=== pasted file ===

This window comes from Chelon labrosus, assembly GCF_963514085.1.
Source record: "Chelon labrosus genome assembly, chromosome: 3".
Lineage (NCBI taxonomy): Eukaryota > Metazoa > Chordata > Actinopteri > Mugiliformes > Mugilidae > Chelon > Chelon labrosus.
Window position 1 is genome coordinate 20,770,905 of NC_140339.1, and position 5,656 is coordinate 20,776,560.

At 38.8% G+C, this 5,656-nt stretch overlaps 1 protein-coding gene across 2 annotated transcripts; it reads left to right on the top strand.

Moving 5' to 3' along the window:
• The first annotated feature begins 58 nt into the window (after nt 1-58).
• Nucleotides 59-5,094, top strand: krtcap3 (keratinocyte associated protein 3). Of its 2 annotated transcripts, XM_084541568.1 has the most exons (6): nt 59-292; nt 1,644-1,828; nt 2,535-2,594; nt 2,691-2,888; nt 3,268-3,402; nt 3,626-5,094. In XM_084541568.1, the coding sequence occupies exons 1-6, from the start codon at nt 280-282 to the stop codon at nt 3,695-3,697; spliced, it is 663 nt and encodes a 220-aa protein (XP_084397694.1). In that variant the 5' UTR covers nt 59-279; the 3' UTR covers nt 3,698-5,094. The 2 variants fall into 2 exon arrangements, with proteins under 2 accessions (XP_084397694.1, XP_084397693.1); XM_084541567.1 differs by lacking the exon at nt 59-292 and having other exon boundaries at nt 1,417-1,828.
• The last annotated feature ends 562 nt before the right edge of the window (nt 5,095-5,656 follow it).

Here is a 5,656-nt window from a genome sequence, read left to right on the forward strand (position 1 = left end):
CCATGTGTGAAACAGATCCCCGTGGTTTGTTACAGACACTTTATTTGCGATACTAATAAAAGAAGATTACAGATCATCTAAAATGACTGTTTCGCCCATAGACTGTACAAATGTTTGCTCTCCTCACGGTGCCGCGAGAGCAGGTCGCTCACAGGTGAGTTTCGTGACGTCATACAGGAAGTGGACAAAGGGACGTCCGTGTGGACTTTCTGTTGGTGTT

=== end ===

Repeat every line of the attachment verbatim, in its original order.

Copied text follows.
This window comes from Chelon labrosus, assembly GCF_963514085.1.
Source record: "Chelon labrosus genome assembly, chromosome: 3".
Lineage (NCBI taxonomy): Eukaryota > Metazoa > Chordata > Actinopteri > Mugiliformes > Mugilidae > Chelon > Chelon labrosus.
Window position 1 is genome coordinate 20,770,905 of NC_140339.1, and position 5,656 is coordinate 20,776,560.

At 38.8% G+C, this 5,656-nt stretch overlaps 1 protein-coding gene across 2 annotated transcripts; it reads left to right on the top strand.

Moving 5' to 3' along the window:
• The first annotated feature begins 58 nt into the window (after nt 1-58).
• Nucleotides 59-5,094, top strand: krtcap3 (keratinocyte associated protein 3). Of its 2 annotated transcripts, XM_084541568.1 has the most exons (6): nt 59-292; nt 1,644-1,828; nt 2,535-2,594; nt 2,691-2,888; nt 3,268-3,402; nt 3,626-5,094. In XM_084541568.1, the coding sequence occupies exons 1-6, from the start codon at nt 280-282 to the stop codon at nt 3,695-3,697; spliced, it is 663 nt and encodes a 220-aa protein (XP_084397694.1). In that variant the 5' UTR covers nt 59-279; the 3' UTR covers nt 3,698-5,094. The 2 variants fall into 2 exon arrangements, with proteins under 2 accessions (XP_084397694.1, XP_084397693.1); XM_084541567.1 differs by lacking the exon at nt 59-292 and having other exon boundaries at nt 1,417-1,828.
• The last annotated feature ends 562 nt before the right edge of the window (nt 5,095-5,656 follow it).

Here is a 5,656-nt window from a genome sequence, read left to right on the forward strand (position 1 = left end):
CCATGTGTGAAACAGATCCCCGTGGTTTGTTACAGACACTTTATTTGCGATACTAATAAAAGAAGATTACAGATCATCTAAAATGACTGTTTCGCCCATAGACTGTACAAATGTTTGCTCTCCTCACGGTGCCGCGAGAGCAGGTCGCTCACAGGTGAGTTTCGTGACGTCATACAGGAAGTGGACAAAGGGACGTCCGTGTGGACTTTCTGTTGGTGTT